Several studies that looked at the impact of smoking cessation programs found significantly higher quit rates or less tobacco use.[28],[29] Smoking cessation programs typically offered education and counseling to increase social support.[30] Two studies reported that individuals in the intervention group quit smoking at a rate approximately 10 percentage points higher than those in the control group, and another reported that participants were almost four times as likely as nonparticipants to reduce tobacco use.[31],[32] However, these effects should be interpreted with caution. One study showed significant differences in smoking rates at a one-month follow-up, but showed no significant differences in quit rates at six months, highlighting the importance of long-term follow-up to investigate the sustainability of results.[33]

While employer sponsors generally are satisfied with the results, more than half stated in a recent survey that they do not know their programs’ return on investment.[34] The peer-reviewed literature, while predominantly positive, covers only a small proportion of the universe of programs, limiting the generalizability of the reported findings. Evaluating such complex interventions is difficult and poses substantial methodological challenges that can invalidate findings.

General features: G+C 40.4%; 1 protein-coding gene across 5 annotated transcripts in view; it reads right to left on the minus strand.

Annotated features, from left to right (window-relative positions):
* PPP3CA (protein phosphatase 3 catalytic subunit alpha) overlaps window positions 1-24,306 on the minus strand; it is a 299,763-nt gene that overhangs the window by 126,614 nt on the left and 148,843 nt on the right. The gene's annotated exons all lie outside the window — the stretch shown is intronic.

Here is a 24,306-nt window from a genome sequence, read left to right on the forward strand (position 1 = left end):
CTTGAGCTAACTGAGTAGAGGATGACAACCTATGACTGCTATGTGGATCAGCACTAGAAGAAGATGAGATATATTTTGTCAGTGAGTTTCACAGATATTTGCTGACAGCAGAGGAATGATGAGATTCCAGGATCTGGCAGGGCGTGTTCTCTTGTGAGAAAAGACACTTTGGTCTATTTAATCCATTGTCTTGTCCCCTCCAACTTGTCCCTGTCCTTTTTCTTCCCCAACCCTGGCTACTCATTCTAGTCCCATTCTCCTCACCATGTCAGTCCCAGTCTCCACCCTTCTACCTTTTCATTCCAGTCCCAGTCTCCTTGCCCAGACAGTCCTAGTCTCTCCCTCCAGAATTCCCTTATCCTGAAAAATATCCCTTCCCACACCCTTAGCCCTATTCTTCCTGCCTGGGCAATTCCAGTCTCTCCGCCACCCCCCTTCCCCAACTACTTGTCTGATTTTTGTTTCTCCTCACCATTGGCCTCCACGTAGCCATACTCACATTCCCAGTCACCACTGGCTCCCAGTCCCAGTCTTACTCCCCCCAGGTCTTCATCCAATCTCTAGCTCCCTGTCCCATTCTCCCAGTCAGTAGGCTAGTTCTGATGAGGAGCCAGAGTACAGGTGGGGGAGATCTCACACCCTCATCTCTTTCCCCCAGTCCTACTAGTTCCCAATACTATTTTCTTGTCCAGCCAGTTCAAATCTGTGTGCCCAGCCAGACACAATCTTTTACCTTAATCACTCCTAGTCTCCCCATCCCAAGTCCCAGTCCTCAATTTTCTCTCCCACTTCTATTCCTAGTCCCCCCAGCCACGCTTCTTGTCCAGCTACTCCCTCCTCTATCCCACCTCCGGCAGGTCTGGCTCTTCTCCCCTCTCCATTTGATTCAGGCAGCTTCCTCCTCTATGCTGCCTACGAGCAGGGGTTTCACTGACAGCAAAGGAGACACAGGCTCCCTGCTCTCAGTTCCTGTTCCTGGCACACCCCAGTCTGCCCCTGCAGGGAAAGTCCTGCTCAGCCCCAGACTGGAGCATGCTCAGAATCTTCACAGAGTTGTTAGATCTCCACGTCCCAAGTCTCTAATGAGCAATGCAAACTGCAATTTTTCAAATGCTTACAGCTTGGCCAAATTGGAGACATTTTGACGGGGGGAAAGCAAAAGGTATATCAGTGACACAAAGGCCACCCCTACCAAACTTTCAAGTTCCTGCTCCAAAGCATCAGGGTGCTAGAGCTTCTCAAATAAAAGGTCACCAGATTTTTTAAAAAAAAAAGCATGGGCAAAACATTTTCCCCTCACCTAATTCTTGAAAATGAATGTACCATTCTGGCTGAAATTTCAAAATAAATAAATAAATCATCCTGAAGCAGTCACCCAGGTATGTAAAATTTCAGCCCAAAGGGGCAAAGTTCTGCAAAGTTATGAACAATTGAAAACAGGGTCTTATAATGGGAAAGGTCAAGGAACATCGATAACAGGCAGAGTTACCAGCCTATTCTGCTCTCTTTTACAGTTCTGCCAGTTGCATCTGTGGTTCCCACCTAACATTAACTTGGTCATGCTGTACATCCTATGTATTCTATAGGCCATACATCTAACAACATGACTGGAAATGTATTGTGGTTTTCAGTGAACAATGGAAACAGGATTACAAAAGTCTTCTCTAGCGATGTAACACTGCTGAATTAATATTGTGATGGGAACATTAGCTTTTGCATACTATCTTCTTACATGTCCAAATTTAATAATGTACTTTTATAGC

Overall, surveys suggest that a relatively small percentage of employers use incentives, dollar or otherwise, for wellness programs, although incentive use is more prevalent among larger employers. Data from the 2011 Kaiser/HRET Survey of Employer Health Benefits indicate that 14 percent of all employers offered cash, gift cards, merchandise, or travel as incentives for wellness program participation. Among large firms (greater than 200 workers), only 27 percent offered these kinds of incentives. Mercer Consulting’s 2009 National Survey of Employer-Sponsored Health Plans found similar patterns, estimating that six percent of all firms and 21 percent of those with 500 or more employees provided financial incentives for participating in at least one program.[35] Employers are also looking to continue to add incentives to their wellness programs, for example 17 percent intend to add a reward or penalty based on tobacco-use status.[36] The use of incentives to promote employee engagement remains poorly understood, so it is not clear how type (e.g., cash or non-cash), direction (reward versus penalty), and strength of incentive are related to employee engagement and outcomes. The Health Enhancement Research Organization and associated organizations also recognized this deficiency and provided seven questions for future research.[37] There are also no data on potential unintended effects, such as discrimination against employees based on their health or health behaviors.